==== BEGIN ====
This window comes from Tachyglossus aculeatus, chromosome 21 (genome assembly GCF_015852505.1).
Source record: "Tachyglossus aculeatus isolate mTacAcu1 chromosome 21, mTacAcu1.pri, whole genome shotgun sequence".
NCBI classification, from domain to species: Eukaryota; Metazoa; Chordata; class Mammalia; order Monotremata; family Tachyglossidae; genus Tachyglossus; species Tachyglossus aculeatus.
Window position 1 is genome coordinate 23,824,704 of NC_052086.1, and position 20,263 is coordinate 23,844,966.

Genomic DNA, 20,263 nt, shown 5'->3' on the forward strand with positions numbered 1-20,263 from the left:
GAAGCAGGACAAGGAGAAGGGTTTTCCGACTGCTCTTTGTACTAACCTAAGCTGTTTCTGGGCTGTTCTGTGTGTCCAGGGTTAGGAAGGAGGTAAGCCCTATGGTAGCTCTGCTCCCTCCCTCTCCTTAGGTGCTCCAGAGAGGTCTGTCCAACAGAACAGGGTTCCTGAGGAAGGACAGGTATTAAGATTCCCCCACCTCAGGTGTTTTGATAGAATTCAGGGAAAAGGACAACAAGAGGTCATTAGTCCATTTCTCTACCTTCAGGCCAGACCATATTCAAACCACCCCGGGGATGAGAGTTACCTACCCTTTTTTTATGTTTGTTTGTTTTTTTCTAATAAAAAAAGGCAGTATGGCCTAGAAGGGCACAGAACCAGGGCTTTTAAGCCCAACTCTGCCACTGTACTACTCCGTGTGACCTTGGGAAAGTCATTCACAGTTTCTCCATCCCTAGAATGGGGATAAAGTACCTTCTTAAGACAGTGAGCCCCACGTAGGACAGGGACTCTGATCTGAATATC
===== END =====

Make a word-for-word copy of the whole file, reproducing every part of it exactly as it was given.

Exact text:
This window comes from Tachyglossus aculeatus, chromosome 21 (genome assembly GCF_015852505.1).
Source record: "Tachyglossus aculeatus isolate mTacAcu1 chromosome 21, mTacAcu1.pri, whole genome shotgun sequence".
NCBI classification, from domain to species: Eukaryota; Metazoa; Chordata; class Mammalia; order Monotremata; family Tachyglossidae; genus Tachyglossus; species Tachyglossus aculeatus.
Window position 1 is genome coordinate 23,824,704 of NC_052086.1, and position 20,263 is coordinate 23,844,966.

Genomic DNA, 20,263 nt, shown 5'->3' on the forward strand with positions numbered 1-20,263 from the left:
GAAGCAGGACAAGGAGAAGGGTTTTCCGACTGCTCTTTGTACTAACCTAAGCTGTTTCTGGGCTGTTCTGTGTGTCCAGGGTTAGGAAGGAGGTAAGCCCTATGGTAGCTCTGCTCCCTCCCTCTCCTTAGGTGCTCCAGAGAGGTCTGTCCAACAGAACAGGGTTCCTGAGGAAGGACAGGTATTAAGATTCCCCCACCTCAGGTGTTTTGATAGAATTCAGGGAAAAGGACAACAAGAGGTCATTAGTCCATTTCTCTACCTTCAGGCCAGACCATATTCAAACCACCCCGGGGATGAGAGTTACCTACCCTTTTTTTATGTTTGTTTGTTTTTTTCTAATAAAAAAAGGCAGTATGGCCTAGAAGGGCACAGAACCAGGGCTTTTAAGCCCAACTCTGCCACTGTACTACTCCGTGTGACCTTGGGAAAGTCATTCACAGTTTCTCCATCCCTAGAATGGGGATAAAGTACCTTCTTAAGACAGTGAGCCCCACGTAGGACAGGGACTCTGATCTGAATATC